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Sound, as the vibration of air, may go the way of vinyl.
Let's start off with the definition of sound. Sound is the vibrations of air that stimulate the ear to produce a signal in your brain. And it's these reconstructed vibrations—transformed into neural signals—that allow your brain to recreate what is commonly referred to sound. That range of sound is limited by the functionality of our ear and the vibratory nature of air. That makes the "human" experience of hearing sound less a definitive experience and more of one limited by our physiology. Ask any dog, and you'll get the story of that whistle that only our canine friends can hear.
So, I got to thinking about the nature of sound—what we hear, what may actually exist, and what may be possible to expand or reinvent the capacity for our experience of hearing. Two things provoked this thinking, and of course based in technology. The first was the recent story about Elon Musk's Neuralink and how he suggested that "music" may be directly sent into our brains. No sound, in the traditional sense, but only electronic signals that our brain interprets and "conducts" into what our neurons decide is music. The second is the cochlear implant, a technology that about 50 years old. While this technology doesn't directly interface with the brain as the Neuralink technology, it does bypass the damaged area of the ear and directly stimulated the auditory nerve with electronic signals.
The future of sound and music may be completely redefined and reinvented by eliminating the conventional "air vibrational" sound and establish an electronic palette to expand this human sense into a new reality. Technology's digitization of sound made the vinyl record obsolete, the very nature of sound may become expand into less what the physical world creates, but what our brain can create in the ethereal cognitive space. The recording studio, ever-evolving as a technology itself, may become more of a sound laboratory where the conventions of decibel and musical note are advanced into an entirely new form—a form that lives electronically and manifests only in the complexity our neural circuits.
The electronic brain interface is certainly a reality in our future. Some may find the technology intrusive and frightening. Others may find it as a convenient form of "enhanced connectivity" to a reality that currently exists. But my sense, this direct interface for sound will not only enhance but expand this very experience of what sound is and what hearing can be. Beyond hearing, this can be potentially expanded to our other human senses to create a richer and perhaps even a more definitive presentation of our human reality. Seeing more, smelling deeper, touching more subtly, tasting more richly, and these combined can be a profound step forward.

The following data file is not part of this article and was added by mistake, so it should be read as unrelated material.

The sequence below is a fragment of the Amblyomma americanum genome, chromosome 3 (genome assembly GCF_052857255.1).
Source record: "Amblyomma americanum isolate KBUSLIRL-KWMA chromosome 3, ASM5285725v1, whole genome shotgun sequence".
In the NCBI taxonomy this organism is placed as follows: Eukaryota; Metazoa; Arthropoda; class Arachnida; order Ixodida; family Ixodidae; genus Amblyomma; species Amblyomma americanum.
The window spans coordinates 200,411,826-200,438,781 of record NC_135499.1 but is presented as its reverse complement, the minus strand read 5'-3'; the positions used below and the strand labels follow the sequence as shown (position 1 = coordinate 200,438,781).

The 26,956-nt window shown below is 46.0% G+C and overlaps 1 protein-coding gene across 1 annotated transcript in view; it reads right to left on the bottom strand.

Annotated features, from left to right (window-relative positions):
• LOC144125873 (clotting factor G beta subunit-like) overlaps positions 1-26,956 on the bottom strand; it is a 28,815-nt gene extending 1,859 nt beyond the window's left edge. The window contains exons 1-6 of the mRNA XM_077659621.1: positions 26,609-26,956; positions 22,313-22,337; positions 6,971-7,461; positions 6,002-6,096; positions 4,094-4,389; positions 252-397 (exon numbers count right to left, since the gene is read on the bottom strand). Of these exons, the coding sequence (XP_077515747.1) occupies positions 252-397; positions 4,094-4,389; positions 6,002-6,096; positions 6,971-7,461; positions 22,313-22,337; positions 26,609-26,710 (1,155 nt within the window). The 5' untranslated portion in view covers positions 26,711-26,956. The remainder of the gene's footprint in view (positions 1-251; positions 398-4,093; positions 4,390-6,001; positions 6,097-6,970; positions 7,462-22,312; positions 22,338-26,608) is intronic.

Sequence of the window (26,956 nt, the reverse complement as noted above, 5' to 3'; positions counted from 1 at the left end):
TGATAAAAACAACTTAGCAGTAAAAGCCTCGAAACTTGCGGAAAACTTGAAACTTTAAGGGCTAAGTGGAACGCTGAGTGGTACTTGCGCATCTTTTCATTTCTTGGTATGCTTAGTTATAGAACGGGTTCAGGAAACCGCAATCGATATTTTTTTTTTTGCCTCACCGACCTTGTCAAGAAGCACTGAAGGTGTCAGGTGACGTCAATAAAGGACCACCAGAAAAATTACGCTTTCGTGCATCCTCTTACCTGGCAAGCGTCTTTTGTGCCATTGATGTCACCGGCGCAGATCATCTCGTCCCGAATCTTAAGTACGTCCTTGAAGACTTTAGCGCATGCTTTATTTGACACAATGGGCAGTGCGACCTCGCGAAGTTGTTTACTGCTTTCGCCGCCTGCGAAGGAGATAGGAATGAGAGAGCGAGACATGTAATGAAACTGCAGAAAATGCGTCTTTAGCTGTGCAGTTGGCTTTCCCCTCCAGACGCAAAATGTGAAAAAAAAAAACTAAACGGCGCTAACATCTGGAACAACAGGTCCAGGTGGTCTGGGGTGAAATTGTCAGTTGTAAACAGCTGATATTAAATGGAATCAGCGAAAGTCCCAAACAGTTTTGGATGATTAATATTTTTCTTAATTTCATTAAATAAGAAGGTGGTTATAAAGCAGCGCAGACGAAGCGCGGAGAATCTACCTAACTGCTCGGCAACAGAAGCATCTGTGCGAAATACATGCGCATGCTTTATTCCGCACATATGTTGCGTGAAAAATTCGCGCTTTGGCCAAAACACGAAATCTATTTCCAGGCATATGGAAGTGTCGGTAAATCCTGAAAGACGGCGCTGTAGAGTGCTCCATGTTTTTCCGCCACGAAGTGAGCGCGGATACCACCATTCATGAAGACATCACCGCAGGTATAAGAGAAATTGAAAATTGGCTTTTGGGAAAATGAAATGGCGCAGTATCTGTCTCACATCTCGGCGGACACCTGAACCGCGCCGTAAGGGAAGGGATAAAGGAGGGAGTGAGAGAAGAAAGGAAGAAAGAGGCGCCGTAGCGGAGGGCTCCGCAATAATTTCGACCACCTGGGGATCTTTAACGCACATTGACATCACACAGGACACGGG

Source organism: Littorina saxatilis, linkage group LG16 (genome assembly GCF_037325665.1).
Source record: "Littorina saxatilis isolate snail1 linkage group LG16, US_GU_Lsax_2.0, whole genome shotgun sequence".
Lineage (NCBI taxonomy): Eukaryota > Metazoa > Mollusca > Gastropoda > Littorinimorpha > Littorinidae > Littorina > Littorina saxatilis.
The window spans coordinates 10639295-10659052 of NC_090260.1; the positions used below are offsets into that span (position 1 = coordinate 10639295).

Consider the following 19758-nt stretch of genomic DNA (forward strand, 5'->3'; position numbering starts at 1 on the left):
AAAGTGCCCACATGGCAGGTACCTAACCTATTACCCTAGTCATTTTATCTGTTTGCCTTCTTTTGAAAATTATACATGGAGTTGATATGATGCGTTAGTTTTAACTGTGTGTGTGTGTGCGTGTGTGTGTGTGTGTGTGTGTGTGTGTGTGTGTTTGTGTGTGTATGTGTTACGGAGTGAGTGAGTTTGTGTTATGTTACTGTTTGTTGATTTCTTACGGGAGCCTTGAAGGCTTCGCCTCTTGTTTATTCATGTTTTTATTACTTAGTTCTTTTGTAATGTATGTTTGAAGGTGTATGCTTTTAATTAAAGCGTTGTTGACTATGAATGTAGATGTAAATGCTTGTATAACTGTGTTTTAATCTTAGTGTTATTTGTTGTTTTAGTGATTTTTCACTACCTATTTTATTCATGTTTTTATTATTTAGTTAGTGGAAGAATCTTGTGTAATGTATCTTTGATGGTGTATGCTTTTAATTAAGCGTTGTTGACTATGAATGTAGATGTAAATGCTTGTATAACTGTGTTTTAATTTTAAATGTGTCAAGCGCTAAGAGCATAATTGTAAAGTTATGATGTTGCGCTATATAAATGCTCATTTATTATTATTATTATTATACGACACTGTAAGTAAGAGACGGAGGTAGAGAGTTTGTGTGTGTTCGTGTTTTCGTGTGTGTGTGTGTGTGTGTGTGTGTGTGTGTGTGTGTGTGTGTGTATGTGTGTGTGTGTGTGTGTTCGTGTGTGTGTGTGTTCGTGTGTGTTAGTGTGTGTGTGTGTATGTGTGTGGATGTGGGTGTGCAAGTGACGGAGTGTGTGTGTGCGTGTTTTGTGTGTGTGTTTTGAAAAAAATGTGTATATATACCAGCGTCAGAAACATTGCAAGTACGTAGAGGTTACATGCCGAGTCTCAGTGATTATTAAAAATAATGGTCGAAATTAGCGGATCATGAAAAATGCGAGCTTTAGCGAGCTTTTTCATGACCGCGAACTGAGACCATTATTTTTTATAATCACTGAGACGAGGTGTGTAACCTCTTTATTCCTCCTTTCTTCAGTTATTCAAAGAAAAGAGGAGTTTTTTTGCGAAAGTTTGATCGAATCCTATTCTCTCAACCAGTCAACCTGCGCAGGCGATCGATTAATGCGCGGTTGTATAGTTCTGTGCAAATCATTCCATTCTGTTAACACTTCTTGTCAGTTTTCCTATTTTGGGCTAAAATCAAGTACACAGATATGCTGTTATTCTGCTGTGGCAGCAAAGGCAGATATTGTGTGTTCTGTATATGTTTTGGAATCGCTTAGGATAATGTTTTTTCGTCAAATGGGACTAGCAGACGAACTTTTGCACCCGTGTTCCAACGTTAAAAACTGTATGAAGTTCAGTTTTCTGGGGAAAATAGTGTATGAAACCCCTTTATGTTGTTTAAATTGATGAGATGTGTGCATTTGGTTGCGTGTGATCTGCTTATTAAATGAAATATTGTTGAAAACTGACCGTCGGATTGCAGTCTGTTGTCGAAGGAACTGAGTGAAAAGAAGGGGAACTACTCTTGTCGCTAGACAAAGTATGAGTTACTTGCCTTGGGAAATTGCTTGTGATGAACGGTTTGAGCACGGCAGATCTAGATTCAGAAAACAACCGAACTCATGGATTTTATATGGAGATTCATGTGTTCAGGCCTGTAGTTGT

In the final analysis, it's this "sensory" technology that can be an important step that doesn't intrude into our lives, but can actually make us even more human.
John is the #1 global influencer in digital health and generally regarded as one of the top global strategic and creative thinkers in this important and expanding area. He is also one the most popular speakers around the globe presenting his vibrant and insightful perspective on the future of health innovation. His focus is on guiding companies, NGOs, and governments through the dynamics of exponential change in the health / tech marketplaces. He is also a member of the Google Health Advisory Board, pens HEALTH CRITICAL for Forbes--a top global blog on health & technology and THE DIGITAL SELF for Psychology Today—a leading blog focused on the digital transformation of humanity. He is also on the faculty of Exponential Medicine. John has an established reputation as a vocal advocate for strategic thinking and creativity. He has built his career on the “science of advertising,” a process where strategy and creativity work together for superior marketing. He has also been recognized for his ability to translate difficult medical and scientific concepts into material that can be more easily communicated to consumers, clinicians and scientists. Additionally, John has distinguished himself as a scientific thinker. Earlier in his career, John was a research associate at Harvard Medical School and has co-authored several papers with global thought-leaders in the field of cardiovascular physiology with a focus on acute myocardial infarction, ventricular arrhythmias and sudden cardiac death.
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